Who Controls How Voluntary Payments to IRS Are Applied?

IRSIn Estate of Beckenfeld v. Commissioner, the Tax Court held that a taxpayer can force the IRS to apply voluntary payments according to the taxpayers instructions. In this case, the IRS credited a husband’s estate with a payment clearly intended to apply to the wife’s estate. Part of the issue was that the check provided to the IRS was for the husband’s liabilities and included his social security information. The executor’s representative tried to argue that the husband’s estate was offering payment to satisfy the obligations of the wife’s estate. The instructions indicated that a check from the husband’s estate could only satisfy obligations arising from that estate.

See Kevin A. Diehl, Who Controls How Voluntary Payments to IRS Are Applied?, Wealth Management.com, June 1, 2017.

Special thanks to Jim Hillhouse (Professional Legal Marketing (PLM, Inc.)) for bringing this article to my attention.

June 7, 2017 in Estate Administration, Estate Planning - Generally, Gift Tax, New Cases | Permalink | Comments (0)

Monday, June 5, 2017

Article on Estate of Powell

Tax courtSteve R. Akers recently published an Article entitled, Estate of Powell v. Commissioner, 148 T.C. No. 18 (May 18, 2017), Bessemer Trust (June 2017). Provided below is an abstract of the Article:

This “reviewed” Tax Court decision may be the most important Tax Court case addressing FLPs and LLCs in the context of estate planning since the Bongard case (12 years ago). The Tax Court breaks new ground (1) in extending the application of §2036(a)(2) to decedents owing only limited partnership interests, and (2) in raising the risk of double inclusion of assets under §2036 and a partnership interest under §2033, which may (in the court’s own words) result in “duplicative transfer tax.”

The facts involve “aggressive deathbed tax planning,” and the fact that the taxpayer lost the case is no surprise. But the court’s extension of the application of §2036(a)(2) and the extensive discussion of possible double inclusion for assets contributed to an FLP or LLC are surprising (but whether a majority of the judges would apply the double inclusion analysis is not clear).

Special thanks to Scott M. Deke for bringing this article to my attention.

June 5, 2017 in Articles, Current Events, Estate Planning - Generally, Estate Tax, New Cases, Trusts, Wills | Permalink | Comments (0)

Friday, June 2, 2017

Unanswered Questions in Texas

Texas-State-Supreme-CourtTexas appellate courts have been split on the issue of whether “tortious interference with inheritance rights” is a recognized cause of action in the state. The Texas Supreme Court recently had an opportunity to provide a definitive answer to this question but passed on the opportunity in Kinsel v. Lindsey. Instead, the court held that the imposition of a constructive trust in cases of undue influence or fraud was a sufficient remedy. While no definitive answer was provided as to whether the cause of action exists, the case has a few important takeaways for fiduciaries, financial advisors, and estate planners. First, the court clarified that it had not implicitly recognized intentional interference with inheritance rights as an actionable tort in prior cases. Second, juries may find that a settlor lacked capacity despite an estate planner’s best efforts to insure that capacity was present. And finally, a small break for the estate planner, the courts may hold that the planner was not acting inappropriately even with a jury finding that a settlor did not have capacity.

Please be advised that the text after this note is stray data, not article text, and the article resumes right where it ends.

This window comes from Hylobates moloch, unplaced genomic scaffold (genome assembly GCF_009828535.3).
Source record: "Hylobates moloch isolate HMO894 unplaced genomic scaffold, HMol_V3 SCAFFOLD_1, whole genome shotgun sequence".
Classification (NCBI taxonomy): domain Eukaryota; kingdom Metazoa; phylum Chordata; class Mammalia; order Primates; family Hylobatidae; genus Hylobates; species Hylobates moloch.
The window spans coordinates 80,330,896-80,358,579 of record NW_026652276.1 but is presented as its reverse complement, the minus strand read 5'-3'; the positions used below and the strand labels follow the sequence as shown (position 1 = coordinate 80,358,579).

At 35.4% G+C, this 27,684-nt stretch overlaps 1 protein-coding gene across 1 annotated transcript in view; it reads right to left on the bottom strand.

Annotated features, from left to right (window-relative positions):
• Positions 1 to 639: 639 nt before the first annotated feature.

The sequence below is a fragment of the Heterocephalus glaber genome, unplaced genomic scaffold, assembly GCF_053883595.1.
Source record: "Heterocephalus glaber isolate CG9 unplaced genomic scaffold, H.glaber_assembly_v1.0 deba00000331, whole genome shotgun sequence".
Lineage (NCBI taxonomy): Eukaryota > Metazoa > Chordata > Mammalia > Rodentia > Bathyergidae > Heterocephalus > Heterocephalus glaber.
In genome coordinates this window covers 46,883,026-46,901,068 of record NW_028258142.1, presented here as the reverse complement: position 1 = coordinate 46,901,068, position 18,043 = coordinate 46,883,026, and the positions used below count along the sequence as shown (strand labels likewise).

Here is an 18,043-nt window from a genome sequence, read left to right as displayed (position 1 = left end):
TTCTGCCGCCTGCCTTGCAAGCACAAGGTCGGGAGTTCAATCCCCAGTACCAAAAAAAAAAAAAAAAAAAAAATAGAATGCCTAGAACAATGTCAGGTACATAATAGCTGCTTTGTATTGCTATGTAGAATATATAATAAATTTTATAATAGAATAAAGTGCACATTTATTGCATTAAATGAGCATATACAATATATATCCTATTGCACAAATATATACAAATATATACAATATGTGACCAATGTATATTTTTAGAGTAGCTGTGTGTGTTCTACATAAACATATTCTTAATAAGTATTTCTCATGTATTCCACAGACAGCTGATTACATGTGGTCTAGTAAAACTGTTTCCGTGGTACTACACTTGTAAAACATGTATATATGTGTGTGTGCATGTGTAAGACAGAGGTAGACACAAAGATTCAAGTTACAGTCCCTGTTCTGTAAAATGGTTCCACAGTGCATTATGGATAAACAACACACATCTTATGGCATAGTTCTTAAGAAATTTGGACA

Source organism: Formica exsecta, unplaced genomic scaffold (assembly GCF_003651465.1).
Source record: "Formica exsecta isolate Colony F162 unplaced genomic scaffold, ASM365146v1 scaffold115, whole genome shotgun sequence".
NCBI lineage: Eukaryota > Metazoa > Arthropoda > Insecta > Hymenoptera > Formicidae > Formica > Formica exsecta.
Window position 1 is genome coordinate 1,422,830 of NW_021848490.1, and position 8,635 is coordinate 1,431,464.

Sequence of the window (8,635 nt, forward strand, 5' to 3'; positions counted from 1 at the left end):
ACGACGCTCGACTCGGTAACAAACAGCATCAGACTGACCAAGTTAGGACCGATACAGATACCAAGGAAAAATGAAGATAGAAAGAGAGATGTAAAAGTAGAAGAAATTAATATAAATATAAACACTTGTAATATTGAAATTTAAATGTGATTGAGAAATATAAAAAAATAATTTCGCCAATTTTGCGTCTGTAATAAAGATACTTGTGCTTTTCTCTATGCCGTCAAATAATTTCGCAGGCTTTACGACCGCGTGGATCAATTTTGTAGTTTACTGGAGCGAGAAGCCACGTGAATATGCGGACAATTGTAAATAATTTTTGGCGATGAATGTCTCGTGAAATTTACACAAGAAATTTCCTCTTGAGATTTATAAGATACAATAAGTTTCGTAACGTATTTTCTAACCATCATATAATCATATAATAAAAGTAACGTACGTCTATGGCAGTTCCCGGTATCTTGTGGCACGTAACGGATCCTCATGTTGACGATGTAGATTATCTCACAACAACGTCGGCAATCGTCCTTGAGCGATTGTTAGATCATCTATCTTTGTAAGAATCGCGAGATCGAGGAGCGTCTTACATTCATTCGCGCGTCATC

See Tortious Interference with Inheritance Rights in Texas? Still an Unanswered Question, Lexology, June 1, 2017.

Special thanks to Jim Hillhouse (Professional Legal Marketing (PLM, Inc.)) for bringing this article to my attention.

June 2, 2017 in Current Events, Estate Planning - Generally, New Cases, Trusts | Permalink | Comments (0)

Thursday, June 1, 2017

Article on a Journey Through the Briar Patch: The Legal Implications of the Supreme Court of Virginia's Holding at Com. ex rel. Bowyer v. Sweet Briar Institute

6e530d1b146046ea561fd88ce83e3f77Joel Francis recently published an Article entitled, A Journey Through the Briar Patch: the Legal Implications of the Supreme Court of Virginia's Holding at Com. Ex Rel. Bowyer V. Sweet Briar Institute, 11 Liberty U. L. Rev. 111 (2016). Provided below is an abstract of the Article:

This Note will advance four arguments to prove that the Court ruled on the legal status of Sweet Briar College. First, it will examine the background and history of Sweet Briar College’s formation and operation. Second, it will analyze the Virginia Uniform Trust Code and the Virginia Nonstock Corporation Act to illustrate the ways in which they are incompatible. Third, this Note will then apply the facts of Sweet Briar College’s formation and operation to the law. After these three steps, this Note will conclude that the Supreme Court of Virginia (1) knew that the two areas of law were incompatible and (2) essentially ruled upon the legal status of Sweet Briar College in its holding that “trust law can apply to a corporation.” Finally, this Note will provide an alternative theory that was not argued by either party to the litigation or considered by the Court, but which potentially solves Sweet Briar College’s legal conflicts.

June 1, 2017 in Articles, Current Events, Estate Planning - Generally, New Cases, Trusts | Permalink | Comments (0)